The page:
> elements, and the displacement field has 3 components at each grid element.
> >
> > I'm trying to solve a sequence of successively more complicated
> equations, and the latest equation is failing to converge on some data
> sets. In particular, the methods were successful for the infinitesimal bulk
> strain (compression) energy, as well as the full infinitesimal strain
> energy (bulk + shear), but I'm now trying to generalize to the finite
> strain, as certain data sets are known to result from displacement fields
> for which the infinitesimal strain is a poor approximation.
> >
> > I'm using a DMDA, closely following example 48, and my preferred solver
> is L-BFGS.
>
> So you are using ?
>
> -snes_type qn -snes_qn_type lbfgs
>
> >
> > I have read the FAQs "Why is Newton's method not converging?" and "Why
> is my iterative linear solver not converging?" which have raised a number
> of questions:
>
> Quasi Newton methods either don't use Jacobians or use only the initial
> Jacobian (the idea behind quasi-Newton methods is to approximate Jacobian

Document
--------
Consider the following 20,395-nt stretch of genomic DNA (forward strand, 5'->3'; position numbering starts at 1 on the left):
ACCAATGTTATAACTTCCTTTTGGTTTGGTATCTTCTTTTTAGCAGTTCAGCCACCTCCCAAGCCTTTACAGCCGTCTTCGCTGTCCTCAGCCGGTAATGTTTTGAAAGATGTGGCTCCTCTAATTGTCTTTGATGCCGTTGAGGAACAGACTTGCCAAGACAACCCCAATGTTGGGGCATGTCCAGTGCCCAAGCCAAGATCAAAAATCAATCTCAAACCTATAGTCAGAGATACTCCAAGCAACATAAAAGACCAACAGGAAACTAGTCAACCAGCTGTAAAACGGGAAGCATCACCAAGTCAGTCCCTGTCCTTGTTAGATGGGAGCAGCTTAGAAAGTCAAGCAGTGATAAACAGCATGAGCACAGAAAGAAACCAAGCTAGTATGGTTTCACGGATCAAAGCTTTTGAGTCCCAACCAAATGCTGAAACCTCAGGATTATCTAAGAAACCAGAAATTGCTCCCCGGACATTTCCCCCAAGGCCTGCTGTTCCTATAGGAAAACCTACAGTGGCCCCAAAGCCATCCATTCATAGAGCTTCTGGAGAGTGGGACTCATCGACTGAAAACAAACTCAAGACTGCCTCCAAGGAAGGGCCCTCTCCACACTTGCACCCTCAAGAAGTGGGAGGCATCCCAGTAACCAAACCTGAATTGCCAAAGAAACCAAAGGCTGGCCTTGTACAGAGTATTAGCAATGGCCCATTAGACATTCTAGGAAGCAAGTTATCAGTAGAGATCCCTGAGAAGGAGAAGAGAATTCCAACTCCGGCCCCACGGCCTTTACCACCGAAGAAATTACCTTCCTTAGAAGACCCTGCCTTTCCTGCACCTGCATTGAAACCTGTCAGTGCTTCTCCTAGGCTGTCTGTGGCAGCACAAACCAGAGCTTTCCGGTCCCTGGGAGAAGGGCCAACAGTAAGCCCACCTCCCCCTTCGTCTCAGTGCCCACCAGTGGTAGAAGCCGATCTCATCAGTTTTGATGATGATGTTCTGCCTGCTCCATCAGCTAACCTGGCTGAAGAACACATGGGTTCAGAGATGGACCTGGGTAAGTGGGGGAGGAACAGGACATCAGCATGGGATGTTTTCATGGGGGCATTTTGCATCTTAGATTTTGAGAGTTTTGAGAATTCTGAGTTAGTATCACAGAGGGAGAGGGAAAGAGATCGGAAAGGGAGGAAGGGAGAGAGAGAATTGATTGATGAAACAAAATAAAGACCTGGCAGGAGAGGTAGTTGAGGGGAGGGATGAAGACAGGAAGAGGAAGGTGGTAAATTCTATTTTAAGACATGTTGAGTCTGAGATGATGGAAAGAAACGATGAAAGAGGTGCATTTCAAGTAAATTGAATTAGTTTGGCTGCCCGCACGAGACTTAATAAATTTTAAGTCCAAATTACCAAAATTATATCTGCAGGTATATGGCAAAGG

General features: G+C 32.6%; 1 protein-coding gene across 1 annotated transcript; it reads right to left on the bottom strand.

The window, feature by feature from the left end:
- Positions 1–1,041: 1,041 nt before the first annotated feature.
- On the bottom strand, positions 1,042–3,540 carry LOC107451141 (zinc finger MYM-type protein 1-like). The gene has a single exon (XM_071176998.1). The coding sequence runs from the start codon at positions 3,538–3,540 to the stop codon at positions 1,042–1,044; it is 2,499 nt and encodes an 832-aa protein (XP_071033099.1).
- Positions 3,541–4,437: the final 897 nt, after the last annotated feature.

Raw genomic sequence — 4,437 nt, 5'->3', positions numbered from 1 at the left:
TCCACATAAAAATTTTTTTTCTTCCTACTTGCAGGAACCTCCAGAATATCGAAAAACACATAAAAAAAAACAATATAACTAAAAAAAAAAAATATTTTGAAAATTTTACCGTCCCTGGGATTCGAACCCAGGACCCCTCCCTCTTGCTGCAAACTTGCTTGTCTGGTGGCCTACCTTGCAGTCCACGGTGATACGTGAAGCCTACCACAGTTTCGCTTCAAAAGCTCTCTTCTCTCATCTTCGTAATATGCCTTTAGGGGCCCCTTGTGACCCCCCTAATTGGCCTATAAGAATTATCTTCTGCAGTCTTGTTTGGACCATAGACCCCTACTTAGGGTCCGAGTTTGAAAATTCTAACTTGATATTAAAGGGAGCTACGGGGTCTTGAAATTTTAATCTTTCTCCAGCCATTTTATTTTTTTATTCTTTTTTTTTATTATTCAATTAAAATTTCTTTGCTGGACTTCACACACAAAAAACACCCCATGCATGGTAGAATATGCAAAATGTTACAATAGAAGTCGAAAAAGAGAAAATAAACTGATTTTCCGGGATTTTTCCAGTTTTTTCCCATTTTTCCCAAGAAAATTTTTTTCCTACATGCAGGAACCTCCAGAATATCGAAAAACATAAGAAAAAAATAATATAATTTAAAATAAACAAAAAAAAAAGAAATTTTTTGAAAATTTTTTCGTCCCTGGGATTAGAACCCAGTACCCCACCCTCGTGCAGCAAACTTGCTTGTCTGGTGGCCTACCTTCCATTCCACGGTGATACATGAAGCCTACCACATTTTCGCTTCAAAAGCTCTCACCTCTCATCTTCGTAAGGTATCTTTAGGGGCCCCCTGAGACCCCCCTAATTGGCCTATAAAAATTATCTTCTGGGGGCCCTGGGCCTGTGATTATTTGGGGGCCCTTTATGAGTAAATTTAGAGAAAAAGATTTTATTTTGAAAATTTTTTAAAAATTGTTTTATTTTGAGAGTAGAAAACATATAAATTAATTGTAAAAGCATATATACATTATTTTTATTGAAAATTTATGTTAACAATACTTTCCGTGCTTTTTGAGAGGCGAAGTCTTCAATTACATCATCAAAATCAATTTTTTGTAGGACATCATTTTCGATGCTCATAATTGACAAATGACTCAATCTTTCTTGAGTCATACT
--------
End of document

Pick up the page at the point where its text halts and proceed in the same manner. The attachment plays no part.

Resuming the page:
> information from previous iterations without having the user compute a
> Jacobian at each iteration). With PETSc's qn it only uses the Jacobian if
> you use the option
>
> -snes_qn_scale_type Jacobian
>
> otherwise the Jacobian is never computed or used
>
>
> >
> > Is there documentation for the DMDA/SNES methods somewhere? I don't
> understand these very well. For example, I am not allocating any matrix
> for the global Jacobian, and I believe this prevents me from changing the
> line search. If I'm mistaken I would love to see an example of changing
> the line search type while using DMDA/SNES.
>
> Whether you provide a Jacobian or not is orthogonal to the line search.